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Athens Olympic stadium - Case Study Example The immense size of the project and its particular technical complexity were the causes for long delays; the work was finally completed in time and the new captivating stadium was officially reopened on July 30, 2004 (O.A.K.A. 2005). The Athens Olympic stadium roof in the form of a double bowstring tied arch of 80 m high is considered one of the most ingenious modern architectural and engineering projects. This impressive construction of steel and glass is today one of the city's landmarks. Along with its spectacular and pioneering architectural design, the suspended arched roof construction and erection has been a challenge to engineers and an excellent example of integration of construction engineering and hydraulic expertise (Siriani & Di Silverio 2006). The roof structure is in two halves, each comprising a top arch of a diameter of 3.25 m and a lower torsion tube of a diameter of 3.6 m extending for 304 m over the stadium. The wall thicknesses of the tubes are up to 95 mm. All four tubes merge at their ends and are based on four support steel shoes (19 m x 4 m x 4 m) made from 100 mm thick steel plates. The tubes support wire cables that hold polycarbonate panels of a weigh of 17,000 ton in total. 220 girders cantilever out of the torsion tube supporting the panels, thus forming the roof deck. Finally, the panels are covered by a special coating to reflect 60% of the sunlight. Apart from providing shadow, protecting athletes and spectators against the hot Greek summer sun, the roof served as a carrier for telecommunications and security systems during the Games (Siriani & Di Silverio 2006). The layout of Calatrava's roof can be seen in figure 1. Fig.1. The Athens Olympic stadium layout and dimensions of the roof (redrawn from Siriani & Di Silverio 2006). The roof construction project was contracted to the Italian Costruzioni Cimolai Armando Spa of Pordenone. In detail, the stages of the building process were segment fabrication and pre-assembly, segment shipping to construction site, on-site assembly and erection of the two halves of the roof at a distance from the sports arena and finally assembly pulling (sliding) into position. With the exception of the sliding step that was sub-contracted, all remaining stages were undertaken by Cimolai (Siriani & Di Silverio 2006). A number of difficulties arose during the renovations works that were mainly linked to the immense character of the project and the shortage of available time; these issues required technically advanced, ingenious solutions. All steel fabrication works took place at Cimolai's site in Italy, using a 6000 ton press, one of the largest in Europe. The support shoes and pre-assembled tube segments of up to 15 m in length equipped with cable anchorages, diaphragms and girder connections were constructed there and were subsequently shipped by sea to Athens. Shipping has been a gigantic operation due to the excessive size of the segments of the roof (Siriani & Di Silverio 2006). A second particularity of the project was that roof assembly and erection could not take place at its final position, so as to allow other renovation work in the stadium to proceed during the assembly process. Thus each of the arch structures was put together separately on each side of the concrete stadium, at 70 m far from either side. Roof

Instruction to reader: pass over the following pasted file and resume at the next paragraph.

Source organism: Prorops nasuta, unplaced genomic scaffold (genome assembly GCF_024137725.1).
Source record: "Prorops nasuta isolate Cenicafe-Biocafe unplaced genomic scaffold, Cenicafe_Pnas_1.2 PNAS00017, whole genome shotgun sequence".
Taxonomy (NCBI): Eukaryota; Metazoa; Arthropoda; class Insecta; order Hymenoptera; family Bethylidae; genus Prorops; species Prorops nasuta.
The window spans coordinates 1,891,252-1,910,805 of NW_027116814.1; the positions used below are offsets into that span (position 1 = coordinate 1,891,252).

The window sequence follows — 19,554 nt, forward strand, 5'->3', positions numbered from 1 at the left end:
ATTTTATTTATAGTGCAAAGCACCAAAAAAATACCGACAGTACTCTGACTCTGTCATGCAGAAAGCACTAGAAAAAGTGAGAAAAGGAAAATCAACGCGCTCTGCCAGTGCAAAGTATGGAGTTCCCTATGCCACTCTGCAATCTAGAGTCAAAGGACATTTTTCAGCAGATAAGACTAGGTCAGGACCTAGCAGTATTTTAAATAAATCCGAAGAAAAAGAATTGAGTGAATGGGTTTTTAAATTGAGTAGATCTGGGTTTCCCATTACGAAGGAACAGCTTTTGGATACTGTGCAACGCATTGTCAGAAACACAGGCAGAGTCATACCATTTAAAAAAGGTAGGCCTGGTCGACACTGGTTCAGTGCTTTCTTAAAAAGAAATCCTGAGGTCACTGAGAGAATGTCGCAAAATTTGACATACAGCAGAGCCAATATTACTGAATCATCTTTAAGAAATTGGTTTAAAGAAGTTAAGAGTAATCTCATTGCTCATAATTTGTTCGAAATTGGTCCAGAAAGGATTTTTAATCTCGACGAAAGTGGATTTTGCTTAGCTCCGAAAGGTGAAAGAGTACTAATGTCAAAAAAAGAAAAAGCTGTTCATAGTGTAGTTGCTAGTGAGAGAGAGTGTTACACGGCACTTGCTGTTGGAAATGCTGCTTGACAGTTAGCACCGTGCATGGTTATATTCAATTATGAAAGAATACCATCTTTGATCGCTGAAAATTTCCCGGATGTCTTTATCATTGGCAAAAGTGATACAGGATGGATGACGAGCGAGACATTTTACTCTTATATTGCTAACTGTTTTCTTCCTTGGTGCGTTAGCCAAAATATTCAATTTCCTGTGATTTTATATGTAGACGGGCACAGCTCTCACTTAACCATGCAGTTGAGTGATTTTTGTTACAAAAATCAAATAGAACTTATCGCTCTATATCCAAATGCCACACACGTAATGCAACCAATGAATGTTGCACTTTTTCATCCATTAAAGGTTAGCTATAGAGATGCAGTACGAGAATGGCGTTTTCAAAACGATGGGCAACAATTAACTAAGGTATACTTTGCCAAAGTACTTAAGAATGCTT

The basic school curriculum includes the national curriculum, religious education and sex education. The national curriculum is a set of subjects and standards used by primary and secondary schools so children learn the same things it is defined by four key stages to be spread over the 12 years of compulsory years of schooling. It covers what subjects are taught and the standards children should reach in each subject. Other types of schools such as academies and private schools donâ€™t have to follow the national curriculum. Academies must teach a broad and balanced curriculum including English, maths and science. They must also teach religious education. The national curriculum is organised into four key stages at the end of each key stage, the pupilâ€™s teacher will formally assess their performance to measure the pupilâ€™s progress. This will set targets for learning and will also show how performance will be assessed and then reported. For each subject thereâ€™s a programme of study, it describes what children should learn. Discuss 5 factors that influence learning The influence of other people can have an affect the pupils learning the ways in which this can happen is by the way there family encourage learning if their family encourages and is enthusiastic about learning the student is more likely to be enthusiastic and therefore become a more effective learner if the students family do not promote the benefits of learning this can make the child less enthusiastic giving them an undervalued opinion of learning and education and affecting their capabilities.
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